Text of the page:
- The PV-battery system provided the second most economical results. The TACs achieved were $104,640, $96,840, $92,120, and $71,790 at values of 0%, 0.5%, 1%, and 3%, respectively. In this scenario, EESA and TLBO performed equally and were placed in the first category. EDE and SSA achieved second and third rankings based on their average TACs, respectively.
- The third scenario: The WT-battery system was the most expensive case, due to the high price of WTs. The TACs $124,750 and $118,690 were achieved by EESA at values of (0%, 0.5%) and (1%, 3%), respectively. Here, all algorithms achieved the same optimal results due to a fewer number of decision variables compared to the PV-WT-battery hybrid system, thus being ranked equally.
- The trade-off analysis between TAC and was also evaluated. It was found that when the values were increased from 0%, TACs were minimized and vice versa.
Conflicts of Interest
|CRF||Capital recovery factor|
|DoD||Depth of discharge|
|EESAs||Enhanced evolutionary sizing algorithms|
|EDE||Enhanced differential evolution|
|ESSs||Energy storage systems|
|HOMER||Hybrid optimization model for electric renewables|
|HRESs||Hybrid renewable energy sources|
|LPSP||Loss of power supply probability|
|NSGA-II||Non-dominated sorting genetic algorithm II|
|PSO||Particle swarm optimization|
|RESs||Renewable energy sources|
|SSA||Salp swarm algorithm|
|SoC||State of charge|
|TAC||Total annual cost|
|TLBO||Teaching-learning based optimization|
|Total cost||Capital cost|
|Maintenance cost||Present battery worth|
|Present worth of the inverter/converter||Unit cost of WT|
|Unit cost of the PV panel||Unit cost of the battery unit|
|Unit cost of the inverter/converter||Annual maintenance costs of PV panels|
|Annual maintenance costs of WTs||Total PV generated power|
|Overall produced wind power||User’s load|
|Energy stored at time slots t|
|Energy stored at time slots||Salp new population|
|Self-discharging state||Interest rate|
|Solar radiation||Solar radiation at reference conditions|
|Loss of power supply probability||Maximum allowable LPSP value|
|Maximum generation point||Minimum generation point|
|Mean of the learners||Mutant vector|
|Efficiency of the inverter||Battery bank charging efficiency|
|n||System’s life span in years||Total number of batteries in the battery bank|
|Number of WTs||Maximum number of PV panels|
|Maximum number of batteries||Maximum number of WTs|
|Present price of the inverter/converter||Present battery price|
|Power rating||Total hourly PV panel power output|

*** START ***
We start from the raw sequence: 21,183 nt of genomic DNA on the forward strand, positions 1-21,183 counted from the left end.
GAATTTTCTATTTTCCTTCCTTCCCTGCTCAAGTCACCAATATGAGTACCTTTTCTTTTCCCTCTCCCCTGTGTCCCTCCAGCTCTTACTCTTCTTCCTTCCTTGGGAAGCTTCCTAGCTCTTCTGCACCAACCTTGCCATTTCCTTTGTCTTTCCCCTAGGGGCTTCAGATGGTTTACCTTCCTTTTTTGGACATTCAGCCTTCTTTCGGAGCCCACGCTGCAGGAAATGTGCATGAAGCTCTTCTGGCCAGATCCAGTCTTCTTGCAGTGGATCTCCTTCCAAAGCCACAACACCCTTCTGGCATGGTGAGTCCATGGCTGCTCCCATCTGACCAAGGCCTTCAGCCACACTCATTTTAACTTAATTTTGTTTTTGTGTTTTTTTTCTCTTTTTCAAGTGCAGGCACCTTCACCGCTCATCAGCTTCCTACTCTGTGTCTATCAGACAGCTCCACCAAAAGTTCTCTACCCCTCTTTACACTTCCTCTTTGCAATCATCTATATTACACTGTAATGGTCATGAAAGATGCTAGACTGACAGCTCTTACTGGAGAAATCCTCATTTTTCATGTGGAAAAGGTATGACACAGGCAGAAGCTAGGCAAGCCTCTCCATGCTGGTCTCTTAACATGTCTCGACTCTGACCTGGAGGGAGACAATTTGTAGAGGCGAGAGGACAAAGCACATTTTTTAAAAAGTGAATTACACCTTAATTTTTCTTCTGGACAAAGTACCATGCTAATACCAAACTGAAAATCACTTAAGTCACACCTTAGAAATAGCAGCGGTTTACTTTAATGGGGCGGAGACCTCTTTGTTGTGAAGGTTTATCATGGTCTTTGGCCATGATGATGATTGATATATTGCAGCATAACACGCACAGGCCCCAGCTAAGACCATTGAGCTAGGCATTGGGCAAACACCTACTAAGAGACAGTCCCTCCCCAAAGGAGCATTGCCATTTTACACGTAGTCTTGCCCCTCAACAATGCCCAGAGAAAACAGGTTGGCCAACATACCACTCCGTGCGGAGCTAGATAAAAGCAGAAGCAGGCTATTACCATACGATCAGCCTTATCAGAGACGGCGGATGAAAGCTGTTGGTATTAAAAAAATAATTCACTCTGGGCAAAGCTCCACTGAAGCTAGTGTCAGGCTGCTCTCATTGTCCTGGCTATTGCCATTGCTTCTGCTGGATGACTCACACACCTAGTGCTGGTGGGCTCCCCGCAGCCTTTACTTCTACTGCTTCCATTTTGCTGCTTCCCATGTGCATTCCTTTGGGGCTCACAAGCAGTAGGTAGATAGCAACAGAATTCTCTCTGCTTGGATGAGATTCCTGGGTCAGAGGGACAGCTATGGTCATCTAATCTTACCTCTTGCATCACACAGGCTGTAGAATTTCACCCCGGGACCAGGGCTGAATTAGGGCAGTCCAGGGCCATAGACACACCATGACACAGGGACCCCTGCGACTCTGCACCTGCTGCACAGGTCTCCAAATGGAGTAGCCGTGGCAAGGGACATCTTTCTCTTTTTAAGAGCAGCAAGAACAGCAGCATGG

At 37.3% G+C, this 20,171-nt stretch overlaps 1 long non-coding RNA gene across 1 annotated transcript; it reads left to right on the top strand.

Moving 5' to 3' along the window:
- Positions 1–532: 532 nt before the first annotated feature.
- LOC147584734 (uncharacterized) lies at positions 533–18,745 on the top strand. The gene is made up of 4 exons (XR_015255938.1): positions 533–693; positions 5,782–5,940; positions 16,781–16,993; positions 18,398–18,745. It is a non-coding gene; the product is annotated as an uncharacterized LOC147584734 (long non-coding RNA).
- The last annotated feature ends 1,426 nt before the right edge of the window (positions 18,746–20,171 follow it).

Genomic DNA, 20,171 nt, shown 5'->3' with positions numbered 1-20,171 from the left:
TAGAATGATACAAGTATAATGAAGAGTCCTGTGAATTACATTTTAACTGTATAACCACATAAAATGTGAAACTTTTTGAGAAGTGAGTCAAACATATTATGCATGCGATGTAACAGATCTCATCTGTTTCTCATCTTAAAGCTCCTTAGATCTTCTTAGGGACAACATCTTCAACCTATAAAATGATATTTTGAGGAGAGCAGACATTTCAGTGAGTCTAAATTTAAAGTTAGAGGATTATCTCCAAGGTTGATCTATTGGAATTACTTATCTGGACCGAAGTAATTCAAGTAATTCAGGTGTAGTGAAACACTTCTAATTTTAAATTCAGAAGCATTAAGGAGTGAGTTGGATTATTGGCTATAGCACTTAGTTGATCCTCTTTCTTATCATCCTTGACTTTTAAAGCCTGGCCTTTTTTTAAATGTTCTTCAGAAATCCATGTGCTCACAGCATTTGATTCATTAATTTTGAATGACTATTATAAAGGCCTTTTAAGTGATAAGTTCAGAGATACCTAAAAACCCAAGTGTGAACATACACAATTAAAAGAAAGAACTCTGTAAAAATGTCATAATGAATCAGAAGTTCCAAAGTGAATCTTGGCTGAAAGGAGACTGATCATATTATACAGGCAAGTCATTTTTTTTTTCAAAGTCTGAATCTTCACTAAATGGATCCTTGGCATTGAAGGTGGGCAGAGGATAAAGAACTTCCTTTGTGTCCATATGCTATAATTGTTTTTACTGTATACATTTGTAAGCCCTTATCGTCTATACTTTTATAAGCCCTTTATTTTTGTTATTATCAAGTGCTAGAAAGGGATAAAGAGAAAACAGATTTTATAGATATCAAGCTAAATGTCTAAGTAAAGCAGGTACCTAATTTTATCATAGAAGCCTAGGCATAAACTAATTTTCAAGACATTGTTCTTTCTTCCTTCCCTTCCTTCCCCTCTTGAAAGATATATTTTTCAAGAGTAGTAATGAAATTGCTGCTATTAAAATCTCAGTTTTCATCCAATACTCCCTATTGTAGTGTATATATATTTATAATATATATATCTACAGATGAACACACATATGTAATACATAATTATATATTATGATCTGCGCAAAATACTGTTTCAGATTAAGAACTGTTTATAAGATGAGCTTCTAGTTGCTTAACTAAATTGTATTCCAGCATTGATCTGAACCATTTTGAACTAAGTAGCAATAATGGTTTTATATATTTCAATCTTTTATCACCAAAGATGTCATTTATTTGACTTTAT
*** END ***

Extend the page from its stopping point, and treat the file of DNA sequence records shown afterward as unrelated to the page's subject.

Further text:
|Rated PV power||Output power generated by the WT|
|Nominal rated WT power||or r||Random number|
|Target vector||s||Number of decision variables|
|S||Row vector of positive integers||or||New vector|
|or||Old vector||Teacher in the TLBO process|
|or||Learner 1||or||Learner 2|
|t||Time slot||Temperature coefficient of PV panels|
|Cell temperature||Ambient air temperature|
|Normal operating cell temperature||Teaching factor|
|or||Trial vector||v||Wind speed|
|Rated wind speed||Cut-out wind speed|
|Cut-in wind speed||Boolean integer|
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|Hybrid System Components||Parameters||Value|
|PV panel||120 W|
|Battery nominal capacity||1.3 kWh|
|Life span||5 years|
|Power inv/conv||3 kW|
|Life span||10 years|
|(%)||(%)||TAC ($)||(%)||TAC ($)||(%)||TAC ($)||(%)||TAC ($)|
|(%)||(%)||TAC ($)||(%)||TAC ($)||(%)||TAC ($)||(%)||TAC ($)|
|(%)||(%)||TAC ($)||(%)||TAC ($)||(%)||TAC ($)||(%)||TAC ($)|
|PV-Battery||0 and 0.5||0||0||50||3552||124,750||0||0||50||3552||124,750||0||0||50||3552||124,750||0||0||50||3552||124,750|
|1 and 3||0.5503||0||49||3362||118,690||0.5503||0||49||3362||118,690||0.5503||0||49||3362||118,690||0.5503||0||49||3362||118,690|
|WT-Bat.||0 and 0.5||0||12,840||106,650||260||5000||124,750|
|1 and 3||0||12,580||100,950||260||4900||118,690|
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Khan, A.; Alghamdi, T.A.; Khan, Z.A.; Fatima, A.; Abid, S.; Khalid, A.; Javaid, N. Enhanced Evolutionary Sizing Algorithms for Optimal Sizing of a Stand-Alone PV-WT-Battery Hybrid System. Appl. Sci. 2019, 9, 5197. https://doi.org/10.3390/app9235197
Khan A, Alghamdi TA, Khan ZA, Fatima A, Abid S, Khalid A, Javaid N. Enhanced Evolutionary Sizing Algorithms for Optimal Sizing of a Stand-Alone PV-WT-Battery Hybrid System. Applied Sciences. 2019; 9(23):5197. https://doi.org/10.3390/app9235197Chicago/Turabian Style
Khan, Asif, Turki Ali Alghamdi, Zahoor Ali Khan, Aisha Fatima, Samia Abid, Adia Khalid, and Nadeem Javaid. 2019. "Enhanced Evolutionary Sizing Algorithms for Optimal Sizing of a Stand-Alone PV-WT-Battery Hybrid System" Applied Sciences 9, no. 23: 5197. https://doi.org/10.3390/app9235197